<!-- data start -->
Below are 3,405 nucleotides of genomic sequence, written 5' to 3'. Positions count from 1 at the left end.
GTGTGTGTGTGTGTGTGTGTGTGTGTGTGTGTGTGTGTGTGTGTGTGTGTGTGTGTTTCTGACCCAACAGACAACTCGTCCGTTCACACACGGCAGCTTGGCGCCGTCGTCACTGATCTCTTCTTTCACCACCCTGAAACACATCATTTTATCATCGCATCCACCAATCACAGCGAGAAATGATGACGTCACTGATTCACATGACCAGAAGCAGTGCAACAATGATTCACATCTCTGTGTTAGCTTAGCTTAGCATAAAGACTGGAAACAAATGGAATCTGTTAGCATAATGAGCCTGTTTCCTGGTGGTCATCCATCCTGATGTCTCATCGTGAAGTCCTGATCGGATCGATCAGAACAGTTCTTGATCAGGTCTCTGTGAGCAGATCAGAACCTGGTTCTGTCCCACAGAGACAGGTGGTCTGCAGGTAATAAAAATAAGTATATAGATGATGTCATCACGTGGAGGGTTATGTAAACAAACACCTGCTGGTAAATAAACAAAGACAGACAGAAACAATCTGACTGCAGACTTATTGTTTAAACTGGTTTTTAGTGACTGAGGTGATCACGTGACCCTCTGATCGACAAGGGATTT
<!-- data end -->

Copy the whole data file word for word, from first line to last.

Below are 3,405 nucleotides of genomic sequence, written 5' to 3'. Positions count from 1 at the left end.
GTGTGTGTGTGTGTGTGTGTGTGTGTGTGTGTGTGTGTGTGTGTGTGTGTGTGTGTTTCTGACCCAACAGACAACTCGTCCGTTCACACACGGCAGCTTGGCGCCGTCGTCACTGATCTCTTCTTTCACCACCCTGAAACACATCATTTTATCATCGCATCCACCAATCACAGCGAGAAATGATGACGTCACTGATTCACATGACCAGAAGCAGTGCAACAATGATTCACATCTCTGTGTTAGCTTAGCTTAGCATAAAGACTGGAAACAAATGGAATCTGTTAGCATAATGAGCCTGTTTCCTGGTGGTCATCCATCCTGATGTCTCATCGTGAAGTCCTGATCGGATCGATCAGAACAGTTCTTGATCAGGTCTCTGTGAGCAGATCAGAACCTGGTTCTGTCCCACAGAGACAGGTGGTCTGCAGGTAATAAAAATAAGTATATAGATGATGTCATCACGTGGAGGGTTATGTAAACAAACACCTGCTGGTAAATAAACAAAGACAGACAGAAACAATCTGACTGCAGACTTATTGTTTAAACTGGTTTTTAGTGACTGAGGTGATCACGTGACCCTCTGATCGACAAGGGATTT